Five Common Beef Questions Answered

When it comes to grilling, it seems like everyone’s a bit of an expert. The team in the Canada Beef Centre of Excellence investigated some tried-and-true cooking recommendations to see just how true they are. Here is the scoop on some of their findings.

Myth #1: You shouldn’t season beef with salt before cooking?

AnswerThe practice of salting before cooking has long been debated, with concerns this would toughen and dry meat. We found that meat allowed to stand after salting did have increased loss in juices, however, we also noted benefits. Steaks salted shortly before cooking had lower cooking losses and scored higher for flavour, browning, juiciness and overall tenderness. An added bonus: you’ll likely find you need less salt for seasoning if done prior to cooking since more complex flavours develop, not just a salt flavour.

Want to know how to cook the perfect steak? How To Grill the Perfect Beef Steak

And since we’re chatting about some of the common questions, here are two others we frequently get asked:

Myth #2: Let beef stand at room temperature prior to cooking. 

Answer: In a word – NO! We measured the internal temperature of roasts and steaks sitting on the counter and found this practice created food safety risks that far outweighed any small quality benefits – even with a standing time of just 15 minutes. So just say NO – keep meat refrigerated prior to cooking.

 

Myth #3: Piercing meat will cause it to be dry and tough.  In your instructions for grilling marinating steaks or medallions, you suggest piercing meat all over with a fork.

 

Answer: Half myth, half truth. If you pierce meat while grilling juices are lost and flare ups can occur. However, we found that piercing Inside Round roasts before cooking and letting them rest for 24 hours (refrigerated of course) improved tenderness. So when done before cooking, piercing has a role to play in tenderizing beef – it’s not all bad.

Myth #4: Cook burgers until no longer pink inside and juices run clear.

Answer: Lets put an end to this colour confusion.  Numerous studies have shown that you just can’t judge beef doneness by looking at it’s colour or juices.  Burgers can be brown in the centre even when they are not cooked through OR pink even when they are cooked.  Cook burgers to an internal temperature of 160°F (71°C), testing temperature with a digital rapid-read thermometer to know if they are done.

Myth #5: Grilling is best done with the lid up.

Answer: Of course the barbecue needs to be closed when cooking by indirect heat or rotisserie roasting – how else could it cook like an oven?  But cooking with the lid down even when grilling has advantages too. Keeping the lid down cooks the meat faster and more evenly.  The more you lift the lid, the longer it takes to cook.

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  1. Shane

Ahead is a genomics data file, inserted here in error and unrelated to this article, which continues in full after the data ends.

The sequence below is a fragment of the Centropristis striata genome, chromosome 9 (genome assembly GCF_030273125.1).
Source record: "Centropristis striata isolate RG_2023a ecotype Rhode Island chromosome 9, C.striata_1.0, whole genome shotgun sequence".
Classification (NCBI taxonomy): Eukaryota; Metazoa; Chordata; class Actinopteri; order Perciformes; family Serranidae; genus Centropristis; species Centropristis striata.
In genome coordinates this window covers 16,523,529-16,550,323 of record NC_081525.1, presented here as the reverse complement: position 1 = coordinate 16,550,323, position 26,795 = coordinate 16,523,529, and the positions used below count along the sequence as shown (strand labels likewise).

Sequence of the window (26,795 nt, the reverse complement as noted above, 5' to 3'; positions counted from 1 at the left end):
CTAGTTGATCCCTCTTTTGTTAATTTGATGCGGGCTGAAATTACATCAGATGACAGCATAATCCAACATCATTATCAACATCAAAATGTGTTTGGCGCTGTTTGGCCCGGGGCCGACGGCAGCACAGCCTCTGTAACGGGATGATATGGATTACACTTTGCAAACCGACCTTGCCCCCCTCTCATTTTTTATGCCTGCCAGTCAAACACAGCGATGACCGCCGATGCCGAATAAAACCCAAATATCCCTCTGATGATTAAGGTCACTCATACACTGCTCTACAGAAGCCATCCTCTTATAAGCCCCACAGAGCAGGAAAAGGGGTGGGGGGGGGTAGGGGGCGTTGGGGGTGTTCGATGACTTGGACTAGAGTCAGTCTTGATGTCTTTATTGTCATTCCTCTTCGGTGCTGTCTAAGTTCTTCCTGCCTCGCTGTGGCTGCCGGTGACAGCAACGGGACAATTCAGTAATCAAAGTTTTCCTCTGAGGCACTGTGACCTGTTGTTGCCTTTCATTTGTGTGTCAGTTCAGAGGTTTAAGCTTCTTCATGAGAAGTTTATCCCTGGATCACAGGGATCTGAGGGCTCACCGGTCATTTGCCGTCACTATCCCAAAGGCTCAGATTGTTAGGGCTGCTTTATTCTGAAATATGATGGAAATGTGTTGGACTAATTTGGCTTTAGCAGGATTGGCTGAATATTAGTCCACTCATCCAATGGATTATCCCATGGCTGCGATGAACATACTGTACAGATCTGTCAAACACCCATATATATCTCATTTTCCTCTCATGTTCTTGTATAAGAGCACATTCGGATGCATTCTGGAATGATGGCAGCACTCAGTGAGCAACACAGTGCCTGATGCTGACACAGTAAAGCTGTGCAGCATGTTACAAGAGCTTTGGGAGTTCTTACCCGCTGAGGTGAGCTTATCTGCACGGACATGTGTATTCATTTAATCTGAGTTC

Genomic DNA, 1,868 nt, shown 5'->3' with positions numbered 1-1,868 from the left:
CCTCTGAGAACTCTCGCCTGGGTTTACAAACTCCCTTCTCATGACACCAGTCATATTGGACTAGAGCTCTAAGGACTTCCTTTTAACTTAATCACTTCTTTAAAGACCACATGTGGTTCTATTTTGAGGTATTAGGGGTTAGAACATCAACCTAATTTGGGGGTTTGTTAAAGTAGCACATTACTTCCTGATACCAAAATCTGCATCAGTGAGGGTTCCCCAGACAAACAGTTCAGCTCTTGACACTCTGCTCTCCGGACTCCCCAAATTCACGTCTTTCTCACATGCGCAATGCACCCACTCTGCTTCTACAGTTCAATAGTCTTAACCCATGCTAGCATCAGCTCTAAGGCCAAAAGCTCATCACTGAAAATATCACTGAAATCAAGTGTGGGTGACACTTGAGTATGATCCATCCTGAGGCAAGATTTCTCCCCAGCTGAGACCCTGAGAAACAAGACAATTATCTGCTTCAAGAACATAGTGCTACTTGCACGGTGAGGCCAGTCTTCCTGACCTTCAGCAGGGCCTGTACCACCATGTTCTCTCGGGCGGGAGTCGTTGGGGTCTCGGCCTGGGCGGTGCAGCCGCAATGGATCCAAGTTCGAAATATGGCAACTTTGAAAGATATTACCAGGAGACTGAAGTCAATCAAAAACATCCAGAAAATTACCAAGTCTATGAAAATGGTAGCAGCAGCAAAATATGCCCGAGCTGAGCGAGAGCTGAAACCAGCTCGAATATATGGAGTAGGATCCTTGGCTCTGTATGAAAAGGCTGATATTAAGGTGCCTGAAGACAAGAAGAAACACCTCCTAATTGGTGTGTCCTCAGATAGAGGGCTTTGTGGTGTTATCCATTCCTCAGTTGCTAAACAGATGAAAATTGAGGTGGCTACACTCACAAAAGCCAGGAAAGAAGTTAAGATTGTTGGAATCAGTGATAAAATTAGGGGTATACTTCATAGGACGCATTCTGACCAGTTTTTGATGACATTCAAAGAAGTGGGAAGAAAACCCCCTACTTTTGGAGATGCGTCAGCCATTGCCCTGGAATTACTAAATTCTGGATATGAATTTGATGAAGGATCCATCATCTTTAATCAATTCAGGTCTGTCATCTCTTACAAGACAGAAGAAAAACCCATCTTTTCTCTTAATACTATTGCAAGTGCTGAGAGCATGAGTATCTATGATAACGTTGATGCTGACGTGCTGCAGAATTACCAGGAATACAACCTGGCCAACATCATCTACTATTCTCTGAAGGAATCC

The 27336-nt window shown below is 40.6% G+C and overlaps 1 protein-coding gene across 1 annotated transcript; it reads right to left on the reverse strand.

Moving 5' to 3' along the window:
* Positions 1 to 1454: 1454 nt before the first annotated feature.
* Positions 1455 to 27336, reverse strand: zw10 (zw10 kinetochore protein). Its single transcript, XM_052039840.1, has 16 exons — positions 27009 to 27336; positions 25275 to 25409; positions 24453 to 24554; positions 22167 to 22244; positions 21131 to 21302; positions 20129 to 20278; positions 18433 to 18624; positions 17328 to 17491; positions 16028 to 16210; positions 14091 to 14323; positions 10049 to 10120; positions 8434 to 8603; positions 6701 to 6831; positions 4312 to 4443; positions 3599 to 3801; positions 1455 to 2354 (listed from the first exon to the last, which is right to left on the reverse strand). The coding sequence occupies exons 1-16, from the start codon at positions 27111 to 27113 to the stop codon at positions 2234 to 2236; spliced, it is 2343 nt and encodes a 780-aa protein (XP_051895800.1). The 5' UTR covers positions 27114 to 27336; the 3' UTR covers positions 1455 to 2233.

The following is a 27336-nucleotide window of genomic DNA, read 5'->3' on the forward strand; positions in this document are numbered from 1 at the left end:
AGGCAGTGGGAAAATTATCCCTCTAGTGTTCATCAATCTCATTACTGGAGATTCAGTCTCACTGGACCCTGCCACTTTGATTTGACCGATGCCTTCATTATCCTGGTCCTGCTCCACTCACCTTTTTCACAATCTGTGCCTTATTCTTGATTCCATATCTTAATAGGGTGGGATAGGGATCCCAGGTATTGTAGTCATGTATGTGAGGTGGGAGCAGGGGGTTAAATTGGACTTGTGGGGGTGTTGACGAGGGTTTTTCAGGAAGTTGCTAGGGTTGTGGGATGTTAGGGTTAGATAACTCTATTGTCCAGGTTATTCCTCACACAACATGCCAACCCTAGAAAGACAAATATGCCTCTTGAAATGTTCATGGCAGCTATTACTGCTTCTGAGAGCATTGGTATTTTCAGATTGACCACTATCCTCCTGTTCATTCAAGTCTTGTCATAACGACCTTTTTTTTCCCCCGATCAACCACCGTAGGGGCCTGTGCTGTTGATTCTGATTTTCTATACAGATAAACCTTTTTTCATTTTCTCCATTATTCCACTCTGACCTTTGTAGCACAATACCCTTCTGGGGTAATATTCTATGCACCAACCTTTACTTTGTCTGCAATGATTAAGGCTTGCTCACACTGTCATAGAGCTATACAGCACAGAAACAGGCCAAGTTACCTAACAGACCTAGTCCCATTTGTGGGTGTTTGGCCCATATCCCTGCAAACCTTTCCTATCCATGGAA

Shane says:

    You should NOT pierce steaks before cooking them unless you plan on cooking to well done. This is why mechanically tenderized steaks must be marked/labeled as such (and technically thoroughly cooked).
    The reason you can cook a steak to rare or medium unlike beef (safely) is because the meat hasn’t been mixed. Piercing it moves bacteria from the outside to the inside which when cooked less than medium well can cause food borne illness!

    • makeitbeef
      makeitbeef says:

      Hi Shane: thank you for your comment back, and yes, we agree: all food surfaces carry bacteria, including steaks and roasts. Because meat cooks from the outside in, the outer surface is exposed to higher temperatures for a longer time than the inside of the meat. The heat of cooking will inactivate bacteria as long as they remain on the outside of cuts, and the surface is cooked thoroughly. In ground beef, microbes from the surface get mixed throughout the beef, so ground beef needs to be cooked to an internal temperature of 160°F (71°C).
      However, lab testing looking at piercing or mechanically tenderizing implications on food safety risks have shown that steaks that are pierced, are safe when cooked to medium-rare doneness (145°F/63°C), along with the recommendation that the steak is flipped more than twice, as a way to evenly distribute the heat while cooking. This is the recommendation made by Health Canada which Canada Beef aligns with. We also recommend that you use a thermometer to test beef when cooking (ground beef burgers, steaks and roasts), as this is the best way to ensure appropriate doneness. Test results have shown that the digital rapid-read thermometers give the most accurate readings, so we recommend this type over the dial versions. We have a new blog post up on the details around the recommendations for Mechanically Tenderized Beef (https://www.canadabeef.ca/demystifying-mechanically-tenderized-meat-new-cooking-recommendations-need-flip/). We have the same cooking recommendation for all steaks, so you don’t have to remember to do anything special or different when cooking steaks that have been pierced. I hope this information helps address your concerns.

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